Generally speaking, despite Lord Hill’s notion of a “lobby”, the BPG has not regarded itself as a pressure group. Our main purpose has been to further contacts between journalists and broadcasters, professionally and socially. From time to time we intervened in disputes between members and broadcasting organisations, usually in matters relating to viewing facilities. We abstained from submitting any recommendations to the Annan Committee (partly because it would have been near-impossible to arrive at a consensus view). We did however campaign long and earnestly to persuade the BBC’s Light Entertainment department to join the rest of the television fraternity in allowing previews. It took all of ten years but we got there in the end.
A Short History of BPG Venues
Over its 21 years, the Guild has not experienced too much difficulty in attracting high-profile guests with something interesting to say. More challenging has been the constant search for suitable venues in which to entertain them, at prices members (or their editors) could afford.
We began at Kettners in Soho, once a favoured haunt of the Edwardian upper crusts dining away from their wives. It changed hands and is now an upmarket pizzeria. We went upmarket to the former Curzon Street Club, an exclusive gaming joint which served gourmet meals at unbelievably low prices. One of our guests there was (Lord) Merlyn Rees, then Labour’s Home Secretary. He arrived with an entourage of three and evidently enjoyed himself. Within weeks the Curzon and several sister gambling clubs had been closed down, by order of the Home Office!
Our next moves were to the Ivy, then owned by (Lord) Lew Grade in his wife’s name, and the urbane Savile Club in Mayfair, where Douglas Hurd’s revelations about the future of broadcasting were punctuated by the distant clamour of members queuing for coffee. Service at both venues seemed to decline as their prices rose.
Some of our other excursions survived only a single visit, like the one we made to a Soho restaurant which had neglected to inform us that visitors in an adjoining private room would have to flow through ours. Our guest, Alasdair Milne, then the BBC’s MD Television, remained remarkably unruffled, but the officers decided not to risk it again.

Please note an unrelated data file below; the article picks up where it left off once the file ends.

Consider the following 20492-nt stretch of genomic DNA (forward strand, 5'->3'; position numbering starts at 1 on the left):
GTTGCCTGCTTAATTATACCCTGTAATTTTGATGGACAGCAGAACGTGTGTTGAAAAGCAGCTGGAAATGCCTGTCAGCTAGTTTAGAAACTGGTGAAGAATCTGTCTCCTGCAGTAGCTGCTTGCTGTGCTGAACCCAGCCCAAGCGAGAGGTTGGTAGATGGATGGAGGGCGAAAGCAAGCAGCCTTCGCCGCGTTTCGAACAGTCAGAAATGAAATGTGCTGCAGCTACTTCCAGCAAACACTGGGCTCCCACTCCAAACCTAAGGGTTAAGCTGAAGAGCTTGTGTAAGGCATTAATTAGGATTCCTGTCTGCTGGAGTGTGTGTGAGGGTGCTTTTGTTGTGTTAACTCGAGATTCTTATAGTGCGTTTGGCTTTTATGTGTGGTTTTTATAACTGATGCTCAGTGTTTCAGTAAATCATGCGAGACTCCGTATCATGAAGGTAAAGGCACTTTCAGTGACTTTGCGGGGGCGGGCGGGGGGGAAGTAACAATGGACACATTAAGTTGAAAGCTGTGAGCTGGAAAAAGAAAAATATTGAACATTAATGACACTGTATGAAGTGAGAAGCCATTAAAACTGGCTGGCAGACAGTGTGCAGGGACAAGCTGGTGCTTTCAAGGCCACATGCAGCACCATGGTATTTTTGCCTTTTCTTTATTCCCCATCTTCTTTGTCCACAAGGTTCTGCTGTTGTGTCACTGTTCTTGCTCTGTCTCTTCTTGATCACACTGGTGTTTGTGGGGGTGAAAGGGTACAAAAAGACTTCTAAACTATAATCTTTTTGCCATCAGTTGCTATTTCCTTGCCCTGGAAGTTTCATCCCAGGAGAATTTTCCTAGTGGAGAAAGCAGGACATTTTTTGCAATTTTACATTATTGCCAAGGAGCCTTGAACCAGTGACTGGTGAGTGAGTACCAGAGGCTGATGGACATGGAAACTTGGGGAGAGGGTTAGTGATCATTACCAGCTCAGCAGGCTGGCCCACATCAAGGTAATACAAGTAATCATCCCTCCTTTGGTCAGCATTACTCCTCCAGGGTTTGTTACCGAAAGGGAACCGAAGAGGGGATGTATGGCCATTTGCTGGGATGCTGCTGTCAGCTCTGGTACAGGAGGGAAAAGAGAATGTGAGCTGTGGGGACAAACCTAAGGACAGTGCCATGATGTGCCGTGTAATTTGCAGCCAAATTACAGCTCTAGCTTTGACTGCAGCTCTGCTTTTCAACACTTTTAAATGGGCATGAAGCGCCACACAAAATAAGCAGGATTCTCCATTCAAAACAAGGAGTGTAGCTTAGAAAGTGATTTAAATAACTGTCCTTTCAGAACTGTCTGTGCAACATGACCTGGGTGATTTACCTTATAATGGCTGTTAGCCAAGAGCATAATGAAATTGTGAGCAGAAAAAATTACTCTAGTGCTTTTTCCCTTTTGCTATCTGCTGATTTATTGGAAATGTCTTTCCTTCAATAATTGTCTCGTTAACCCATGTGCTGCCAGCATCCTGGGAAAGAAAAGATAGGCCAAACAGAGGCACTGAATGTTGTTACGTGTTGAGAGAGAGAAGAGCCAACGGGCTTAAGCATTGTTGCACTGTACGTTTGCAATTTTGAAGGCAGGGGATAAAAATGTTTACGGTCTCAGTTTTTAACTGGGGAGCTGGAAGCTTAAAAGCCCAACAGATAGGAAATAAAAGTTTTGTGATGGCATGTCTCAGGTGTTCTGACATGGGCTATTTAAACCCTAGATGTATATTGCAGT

For the time being, we have come to rest only a few yards from this disaster, as the elegant Soho Soho. But we’re always on the lookout for genuinely practical suggestions…
Update 2014: We moved to One Lombard Street for a while, a former bank next to Bank station in the City, and later returned to the Soho Soho premises, supporting it through several name changes – Bertorelli Soho, Frankie’s Pop-Up and Giraffe Cafe and Bar. When it finally closed its doors we moved down Frith Street to Little Italy, after a few excursions to the Groucho Club. A full list of our lunch guests since 2001 is Here:
Our Awards venues have ranged even more widely, from the homely Cheshire Cheese to the ornate Glaziers’ Hall overlooking the Thames at London Bridge. But our two longest runs have been at Shakespeare’s Tavern, a cheap ‘n’ cheerful series of caverns underneath the arches at Blackfriars (now demolished), and for the past seven years the Crush Bar of the Royal Opera House.
Update 2014: We remained at the Crush Bar for three more years until it was closed in 1998 for the redevelopment of the Opera House, when we moved round the corner to the bar of the Theatre Royal Drury Lane, known as the Grand Saloon. We have been comfortably ensconced there ever since, with the exception of the 2013 Awards, when the theatre was closed for refurbishment, and we moved to the Gladstone Library at One Whitehall Place. For more information about the Awards, including annual lists of the winners, see Here:
One of our most memorable Awards lunches was held at Shakespeare’s Tavern in 1979, when the Award for Best Drama Series went, predictably, to Dennis Potter’s inspired Pennies from Heaven. Potter’s producer Ken Trodd had bet Dennis that the series, however well received, would never rate an award. Trodd paid up as he and Potter came through the doorway – in pennies. It made a marvellous photo opportunity.
Lighter Moments with our Lunch Guests
As Controller BBC1, Bill Cotton came to Kettners to tell us of his programme plans. He denied that BBC Television was importing “too much foreign rubbish”. There was, he implied, plenty of the home-grown variety available.
Paul Fox, a staunch objector to the independent constitution of Channel 4 (like other ITV chiefs, he wanted Four to be effectively an ITV2), declared that his company, Yorkshire, would have no truck with the new channel and would not make programmes for it. Paul soon became a C4 champion and a member of its board.